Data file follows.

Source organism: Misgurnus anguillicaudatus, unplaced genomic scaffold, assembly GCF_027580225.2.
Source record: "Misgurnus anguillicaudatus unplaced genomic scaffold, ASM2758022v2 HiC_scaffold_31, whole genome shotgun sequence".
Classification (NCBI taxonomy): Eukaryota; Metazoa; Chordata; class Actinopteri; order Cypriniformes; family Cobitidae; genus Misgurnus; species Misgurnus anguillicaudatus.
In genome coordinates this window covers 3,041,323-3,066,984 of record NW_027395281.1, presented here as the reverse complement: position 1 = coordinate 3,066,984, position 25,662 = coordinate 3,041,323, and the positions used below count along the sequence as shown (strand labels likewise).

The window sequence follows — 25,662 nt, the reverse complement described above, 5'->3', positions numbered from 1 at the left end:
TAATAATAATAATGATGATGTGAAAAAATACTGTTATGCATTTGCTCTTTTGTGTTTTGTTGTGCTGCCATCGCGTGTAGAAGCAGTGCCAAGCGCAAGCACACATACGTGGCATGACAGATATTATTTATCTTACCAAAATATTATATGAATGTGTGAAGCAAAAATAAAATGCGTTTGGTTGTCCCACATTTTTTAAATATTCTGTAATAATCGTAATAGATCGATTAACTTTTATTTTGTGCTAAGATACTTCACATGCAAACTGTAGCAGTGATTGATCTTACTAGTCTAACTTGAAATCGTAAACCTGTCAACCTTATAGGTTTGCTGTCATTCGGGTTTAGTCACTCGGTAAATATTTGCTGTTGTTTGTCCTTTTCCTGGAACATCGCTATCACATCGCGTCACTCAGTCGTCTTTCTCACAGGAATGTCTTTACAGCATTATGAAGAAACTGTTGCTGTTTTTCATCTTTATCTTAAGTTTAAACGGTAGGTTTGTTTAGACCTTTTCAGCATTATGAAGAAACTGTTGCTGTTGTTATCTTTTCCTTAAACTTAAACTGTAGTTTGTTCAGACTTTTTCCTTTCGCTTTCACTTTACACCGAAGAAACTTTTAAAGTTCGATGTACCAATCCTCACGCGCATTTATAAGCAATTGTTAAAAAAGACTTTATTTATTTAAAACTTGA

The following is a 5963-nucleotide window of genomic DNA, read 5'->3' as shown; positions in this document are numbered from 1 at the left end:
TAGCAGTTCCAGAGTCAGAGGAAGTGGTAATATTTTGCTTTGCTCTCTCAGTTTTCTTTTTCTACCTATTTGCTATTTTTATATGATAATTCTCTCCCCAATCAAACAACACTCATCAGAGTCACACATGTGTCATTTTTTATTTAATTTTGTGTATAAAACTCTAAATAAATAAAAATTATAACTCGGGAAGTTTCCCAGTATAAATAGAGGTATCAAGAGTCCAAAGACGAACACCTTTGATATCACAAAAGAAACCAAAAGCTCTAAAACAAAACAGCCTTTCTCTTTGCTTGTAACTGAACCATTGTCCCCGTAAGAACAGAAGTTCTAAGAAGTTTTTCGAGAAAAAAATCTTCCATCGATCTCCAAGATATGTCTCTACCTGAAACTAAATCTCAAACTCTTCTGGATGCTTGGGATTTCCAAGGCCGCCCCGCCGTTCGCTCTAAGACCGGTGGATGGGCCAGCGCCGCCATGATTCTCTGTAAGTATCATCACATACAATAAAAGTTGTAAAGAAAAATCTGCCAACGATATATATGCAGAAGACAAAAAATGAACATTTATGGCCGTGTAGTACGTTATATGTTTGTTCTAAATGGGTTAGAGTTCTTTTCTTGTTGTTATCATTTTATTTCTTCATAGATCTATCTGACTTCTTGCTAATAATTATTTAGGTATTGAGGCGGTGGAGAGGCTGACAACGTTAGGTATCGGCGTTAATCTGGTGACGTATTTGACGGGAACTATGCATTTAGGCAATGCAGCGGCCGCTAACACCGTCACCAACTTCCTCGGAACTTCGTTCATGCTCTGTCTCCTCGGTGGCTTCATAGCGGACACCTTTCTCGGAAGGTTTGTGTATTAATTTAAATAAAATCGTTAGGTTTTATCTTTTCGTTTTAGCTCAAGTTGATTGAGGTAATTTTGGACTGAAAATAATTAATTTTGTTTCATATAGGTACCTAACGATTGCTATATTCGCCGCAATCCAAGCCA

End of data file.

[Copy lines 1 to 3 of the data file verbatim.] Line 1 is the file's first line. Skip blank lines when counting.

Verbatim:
Source organism: Misgurnus anguillicaudatus, unplaced genomic scaffold, assembly GCF_027580225.2.
Source record: "Misgurnus anguillicaudatus unplaced genomic scaffold, ASM2758022v2 HiC_scaffold_31, whole genome shotgun sequence".
Classification (NCBI taxonomy): Eukaryota; Metazoa; Chordata; class Actinopteri; order Cypriniformes; family Cobitidae; genus Misgurnus; species Misgurnus anguillicaudatus.